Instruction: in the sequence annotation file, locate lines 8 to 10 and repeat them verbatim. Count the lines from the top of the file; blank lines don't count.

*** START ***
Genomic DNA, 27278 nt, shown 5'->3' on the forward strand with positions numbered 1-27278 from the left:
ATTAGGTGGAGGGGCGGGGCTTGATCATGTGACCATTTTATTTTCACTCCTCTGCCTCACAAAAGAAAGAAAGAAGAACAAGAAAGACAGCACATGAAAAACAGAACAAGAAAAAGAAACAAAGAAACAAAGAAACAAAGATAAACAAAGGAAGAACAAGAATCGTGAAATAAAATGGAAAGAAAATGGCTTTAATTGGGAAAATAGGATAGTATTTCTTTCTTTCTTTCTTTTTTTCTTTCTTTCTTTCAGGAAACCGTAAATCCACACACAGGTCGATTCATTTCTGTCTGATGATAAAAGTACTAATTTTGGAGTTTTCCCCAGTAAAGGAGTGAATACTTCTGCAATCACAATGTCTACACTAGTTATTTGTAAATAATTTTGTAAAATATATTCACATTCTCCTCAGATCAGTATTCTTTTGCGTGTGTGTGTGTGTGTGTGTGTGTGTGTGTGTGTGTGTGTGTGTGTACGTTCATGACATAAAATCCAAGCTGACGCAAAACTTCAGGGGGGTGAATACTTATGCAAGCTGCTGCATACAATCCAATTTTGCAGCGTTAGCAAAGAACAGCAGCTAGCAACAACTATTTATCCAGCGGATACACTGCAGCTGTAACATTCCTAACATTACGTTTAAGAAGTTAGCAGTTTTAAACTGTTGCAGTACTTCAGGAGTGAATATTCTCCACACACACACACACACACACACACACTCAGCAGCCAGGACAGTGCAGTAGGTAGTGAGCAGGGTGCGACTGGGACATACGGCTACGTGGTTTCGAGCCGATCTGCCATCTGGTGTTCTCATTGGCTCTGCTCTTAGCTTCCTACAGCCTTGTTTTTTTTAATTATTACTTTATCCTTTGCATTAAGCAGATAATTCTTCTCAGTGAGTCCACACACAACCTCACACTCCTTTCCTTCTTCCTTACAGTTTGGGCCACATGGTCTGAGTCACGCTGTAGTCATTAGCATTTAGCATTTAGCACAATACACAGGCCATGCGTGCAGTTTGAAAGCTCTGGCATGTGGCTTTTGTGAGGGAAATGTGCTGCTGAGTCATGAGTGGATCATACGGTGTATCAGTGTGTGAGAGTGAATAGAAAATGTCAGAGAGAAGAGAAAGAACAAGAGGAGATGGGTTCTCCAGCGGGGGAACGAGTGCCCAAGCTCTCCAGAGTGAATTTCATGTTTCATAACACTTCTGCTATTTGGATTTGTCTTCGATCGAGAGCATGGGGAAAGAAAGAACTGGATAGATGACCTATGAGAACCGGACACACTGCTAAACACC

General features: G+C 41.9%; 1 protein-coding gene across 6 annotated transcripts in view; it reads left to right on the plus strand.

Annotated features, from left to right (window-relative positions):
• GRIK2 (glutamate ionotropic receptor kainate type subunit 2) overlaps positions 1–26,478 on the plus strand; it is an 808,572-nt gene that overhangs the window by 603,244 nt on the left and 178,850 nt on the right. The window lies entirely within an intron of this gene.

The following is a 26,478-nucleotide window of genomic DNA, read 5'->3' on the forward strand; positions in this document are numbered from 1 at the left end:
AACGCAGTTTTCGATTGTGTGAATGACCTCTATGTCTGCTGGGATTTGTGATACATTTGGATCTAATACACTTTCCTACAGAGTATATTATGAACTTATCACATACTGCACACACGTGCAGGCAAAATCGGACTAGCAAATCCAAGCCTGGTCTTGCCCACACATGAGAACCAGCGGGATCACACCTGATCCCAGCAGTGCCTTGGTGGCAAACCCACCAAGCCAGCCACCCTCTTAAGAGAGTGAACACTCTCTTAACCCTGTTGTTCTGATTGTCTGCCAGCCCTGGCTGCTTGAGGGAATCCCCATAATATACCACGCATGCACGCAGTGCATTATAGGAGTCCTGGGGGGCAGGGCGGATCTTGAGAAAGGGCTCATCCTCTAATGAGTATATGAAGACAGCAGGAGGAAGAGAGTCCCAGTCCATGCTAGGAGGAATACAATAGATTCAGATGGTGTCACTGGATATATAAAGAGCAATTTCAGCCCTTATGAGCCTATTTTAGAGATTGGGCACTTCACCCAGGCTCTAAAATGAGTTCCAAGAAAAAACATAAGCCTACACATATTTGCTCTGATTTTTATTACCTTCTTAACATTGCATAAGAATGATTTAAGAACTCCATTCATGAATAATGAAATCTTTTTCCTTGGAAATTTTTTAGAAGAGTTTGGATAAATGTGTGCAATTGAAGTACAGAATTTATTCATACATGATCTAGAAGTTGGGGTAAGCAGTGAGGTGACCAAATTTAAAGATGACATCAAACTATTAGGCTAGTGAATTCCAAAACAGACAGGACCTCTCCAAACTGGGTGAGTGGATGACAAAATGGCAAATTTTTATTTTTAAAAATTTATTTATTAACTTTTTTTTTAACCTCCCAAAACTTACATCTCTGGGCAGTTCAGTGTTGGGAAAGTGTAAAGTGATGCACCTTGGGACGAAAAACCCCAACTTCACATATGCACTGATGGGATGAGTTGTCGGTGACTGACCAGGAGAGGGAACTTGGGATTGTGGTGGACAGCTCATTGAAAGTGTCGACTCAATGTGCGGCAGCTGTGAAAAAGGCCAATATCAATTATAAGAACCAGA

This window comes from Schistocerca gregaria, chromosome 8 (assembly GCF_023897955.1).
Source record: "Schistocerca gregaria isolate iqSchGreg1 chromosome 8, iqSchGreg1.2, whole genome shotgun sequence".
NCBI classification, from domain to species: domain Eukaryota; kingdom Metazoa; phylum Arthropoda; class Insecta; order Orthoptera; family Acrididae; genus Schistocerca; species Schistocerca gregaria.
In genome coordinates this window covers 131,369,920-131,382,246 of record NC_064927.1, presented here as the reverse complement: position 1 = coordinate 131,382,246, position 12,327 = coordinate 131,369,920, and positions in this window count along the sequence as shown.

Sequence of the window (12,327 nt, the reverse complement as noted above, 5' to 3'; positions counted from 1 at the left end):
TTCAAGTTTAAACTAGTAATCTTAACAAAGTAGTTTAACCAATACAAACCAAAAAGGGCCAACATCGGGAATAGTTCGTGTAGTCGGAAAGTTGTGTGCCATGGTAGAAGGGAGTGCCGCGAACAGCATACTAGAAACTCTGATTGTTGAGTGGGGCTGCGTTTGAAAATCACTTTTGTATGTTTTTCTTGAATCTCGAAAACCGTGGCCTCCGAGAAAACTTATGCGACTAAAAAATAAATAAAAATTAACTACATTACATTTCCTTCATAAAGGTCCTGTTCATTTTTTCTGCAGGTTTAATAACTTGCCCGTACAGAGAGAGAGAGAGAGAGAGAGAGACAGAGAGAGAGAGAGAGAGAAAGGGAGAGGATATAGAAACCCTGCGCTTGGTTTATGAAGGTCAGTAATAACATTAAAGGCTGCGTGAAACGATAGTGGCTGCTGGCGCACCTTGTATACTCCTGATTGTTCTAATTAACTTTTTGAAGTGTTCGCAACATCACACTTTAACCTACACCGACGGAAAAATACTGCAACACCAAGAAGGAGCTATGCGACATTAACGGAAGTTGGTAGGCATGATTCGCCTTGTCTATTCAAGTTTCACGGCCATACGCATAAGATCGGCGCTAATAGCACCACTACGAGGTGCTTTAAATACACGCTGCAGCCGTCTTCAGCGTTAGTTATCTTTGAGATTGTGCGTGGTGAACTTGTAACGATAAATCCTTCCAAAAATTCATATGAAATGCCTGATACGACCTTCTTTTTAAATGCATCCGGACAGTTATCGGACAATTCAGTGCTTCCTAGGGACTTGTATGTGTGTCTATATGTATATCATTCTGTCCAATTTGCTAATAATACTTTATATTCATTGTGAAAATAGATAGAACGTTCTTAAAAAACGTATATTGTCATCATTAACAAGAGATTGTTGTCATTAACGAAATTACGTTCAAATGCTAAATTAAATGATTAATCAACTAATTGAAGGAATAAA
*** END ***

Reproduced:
This window comes from Schistocerca gregaria, chromosome 8 (assembly GCF_023897955.1).
Source record: "Schistocerca gregaria isolate iqSchGreg1 chromosome 8, iqSchGreg1.2, whole genome shotgun sequence".
NCBI classification, from domain to species: domain Eukaryota; kingdom Metazoa; phylum Arthropoda; class Insecta; order Orthoptera; family Acrididae; genus Schistocerca; species Schistocerca gregaria.